(parted) set partition_number flag state
7. parted command to toggle the state of FLAG on partition
You can toggle the state of the flag on the partition using
The state 'on' is changed to 'off'.
8. parted command to delete the partition
Sometimes, you may need to remove the partition. You can use
rm command to delete the disk partition in the Linux system.
(parted) rm partition_number
As you can see, partition number 2 is removed.
9. Rescue a lost partition with parted command
You can use the
rescue command to recover a lost partition near start and end. If the partition is found between that range, parted will try to recover it.
(parted) rescue start end
10. Set the name of partition with parted command
name command can be used to set the name of the partition. This option works only on Mac, PC98, and GPT disklabels.
(parted) partition_number name
Non-Interactive Mode (One Liner parted commands)
In the command line, you can use parted commands directly without entering the interactive shell.
11. parted command to list the partition layout on all block devices
You can use
--list option to view or list the partition layout on all block devices. It displays the model of the hard disk, disk size, disk flags, and partition table.
$ sudo parted -l
$ sudo parted --list
12. parted command to create a primary partition
You can use the following command to create a primary partition in the disk.
$ sudo parted /dev/sda mkpart primary ext2 start end
13. parted command to create a logical partition
Similarly, you can create a logical partition in the disk by running the command below.
$ sudo parted /dev/sda mkpart extended start end
14. parted command to remove a partition
You can run the following command as shown below to remove a partition.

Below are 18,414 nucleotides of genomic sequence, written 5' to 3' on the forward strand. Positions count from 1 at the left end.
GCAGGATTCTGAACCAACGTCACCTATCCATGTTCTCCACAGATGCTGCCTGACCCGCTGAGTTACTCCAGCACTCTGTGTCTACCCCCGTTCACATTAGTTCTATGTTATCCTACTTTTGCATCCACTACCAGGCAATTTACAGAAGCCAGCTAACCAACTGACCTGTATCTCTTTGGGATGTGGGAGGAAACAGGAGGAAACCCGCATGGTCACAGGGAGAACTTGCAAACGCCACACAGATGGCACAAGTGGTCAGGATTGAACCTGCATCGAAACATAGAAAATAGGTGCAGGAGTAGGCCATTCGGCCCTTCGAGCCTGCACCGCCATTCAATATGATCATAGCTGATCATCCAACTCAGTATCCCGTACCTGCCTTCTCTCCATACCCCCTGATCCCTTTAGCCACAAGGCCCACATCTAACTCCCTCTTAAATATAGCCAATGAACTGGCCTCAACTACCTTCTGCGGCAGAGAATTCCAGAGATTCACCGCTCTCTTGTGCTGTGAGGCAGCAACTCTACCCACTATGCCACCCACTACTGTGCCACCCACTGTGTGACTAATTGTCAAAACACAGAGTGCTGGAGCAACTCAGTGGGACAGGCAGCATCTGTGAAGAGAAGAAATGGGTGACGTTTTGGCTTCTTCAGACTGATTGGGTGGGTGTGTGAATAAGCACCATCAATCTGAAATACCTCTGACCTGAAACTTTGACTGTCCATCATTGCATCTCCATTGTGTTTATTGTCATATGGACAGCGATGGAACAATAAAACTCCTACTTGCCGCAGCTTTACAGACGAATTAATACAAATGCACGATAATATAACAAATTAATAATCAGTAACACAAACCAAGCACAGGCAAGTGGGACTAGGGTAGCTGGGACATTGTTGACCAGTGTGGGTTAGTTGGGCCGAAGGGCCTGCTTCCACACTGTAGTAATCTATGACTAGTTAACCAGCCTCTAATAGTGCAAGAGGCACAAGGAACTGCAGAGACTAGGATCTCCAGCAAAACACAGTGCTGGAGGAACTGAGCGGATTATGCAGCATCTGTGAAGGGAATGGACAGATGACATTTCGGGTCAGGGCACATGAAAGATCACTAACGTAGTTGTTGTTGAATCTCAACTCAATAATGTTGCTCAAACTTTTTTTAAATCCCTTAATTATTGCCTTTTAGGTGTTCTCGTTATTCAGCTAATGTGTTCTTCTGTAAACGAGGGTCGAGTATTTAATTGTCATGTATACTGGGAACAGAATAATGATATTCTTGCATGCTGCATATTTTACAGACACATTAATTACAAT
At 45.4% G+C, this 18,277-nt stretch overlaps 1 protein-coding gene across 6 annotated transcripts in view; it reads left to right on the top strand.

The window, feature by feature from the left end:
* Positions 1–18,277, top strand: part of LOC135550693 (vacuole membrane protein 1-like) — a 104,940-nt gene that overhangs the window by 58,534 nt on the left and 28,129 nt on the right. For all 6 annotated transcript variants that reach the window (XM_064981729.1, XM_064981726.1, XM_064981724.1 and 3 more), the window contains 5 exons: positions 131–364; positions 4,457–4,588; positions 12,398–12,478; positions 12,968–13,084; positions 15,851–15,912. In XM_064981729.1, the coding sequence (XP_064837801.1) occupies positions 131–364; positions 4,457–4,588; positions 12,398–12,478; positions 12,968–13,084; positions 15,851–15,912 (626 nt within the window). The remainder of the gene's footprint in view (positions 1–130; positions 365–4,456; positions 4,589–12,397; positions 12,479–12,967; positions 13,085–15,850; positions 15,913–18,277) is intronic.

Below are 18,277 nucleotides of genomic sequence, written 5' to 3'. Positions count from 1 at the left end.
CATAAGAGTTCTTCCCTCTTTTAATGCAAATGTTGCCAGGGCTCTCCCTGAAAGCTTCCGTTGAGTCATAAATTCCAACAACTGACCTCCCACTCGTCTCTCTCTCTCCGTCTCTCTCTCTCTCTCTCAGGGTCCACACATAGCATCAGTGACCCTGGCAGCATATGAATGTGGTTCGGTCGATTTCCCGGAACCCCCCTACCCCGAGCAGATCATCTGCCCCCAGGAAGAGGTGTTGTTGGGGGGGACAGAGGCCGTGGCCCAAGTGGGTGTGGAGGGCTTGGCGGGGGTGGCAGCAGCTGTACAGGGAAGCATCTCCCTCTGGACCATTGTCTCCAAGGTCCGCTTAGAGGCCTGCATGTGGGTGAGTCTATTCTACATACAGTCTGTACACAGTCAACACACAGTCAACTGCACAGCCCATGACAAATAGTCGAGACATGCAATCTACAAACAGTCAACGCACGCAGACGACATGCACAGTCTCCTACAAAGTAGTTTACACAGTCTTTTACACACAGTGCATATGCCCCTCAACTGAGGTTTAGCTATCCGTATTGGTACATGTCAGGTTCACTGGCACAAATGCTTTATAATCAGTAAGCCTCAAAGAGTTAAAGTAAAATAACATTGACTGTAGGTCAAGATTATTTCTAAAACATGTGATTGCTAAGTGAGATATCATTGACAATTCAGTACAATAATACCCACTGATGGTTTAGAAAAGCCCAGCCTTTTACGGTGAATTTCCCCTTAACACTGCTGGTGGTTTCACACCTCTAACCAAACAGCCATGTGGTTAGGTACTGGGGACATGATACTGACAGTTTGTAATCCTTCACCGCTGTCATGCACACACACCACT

$ sudo parted /disk/name rm partition_number
15. parted command to set the flag on partition
You can change or set the flag on the partition using the
$ sudo parted /dev/sda set partition_number Flag State
16. parted command to create a partition without knowing disk size
If you don't know the start size while creating a partition, you can fill the disk to the end using 100%.
For example, to create a primary partition of 5GB, you can use the command below.
$ sudo parted /dev/sda mkpart primary 5000 100%
It asks you for the closest location parted can manage. If your answer is yes, it will create a partition.
This leads to the end of our tutorial on parted command in Linux. parted is a helpful and powerful tool for managing disk partitions in the Linux system. If you still have any confusion, please feel free to ask us in the comment section.
10 different methods to check disk space in Linux
3 thoughts on “10+ parted command examples in Linux [Cheat Sheet]”
after increasing the size of a used partition (unmounted yet – boot single)
I have no idea how to format the new allocated space without erasing data (which is my home partition with lot of installed apps – and a poor land line).
The resize (of file system) function of parted was removed since v3 (ext).
And I cant use gparted (with verify) on a mounted partition.
So resize without extending formatage is in my case useless …
untill I have a solution.
You can also try this article if it helps https://www.golinuxcloud.com/extend-resize-primary-partition-non-lvm-linux/
simply after resizing the partition, call resize2fs on existing ext FS to extend it.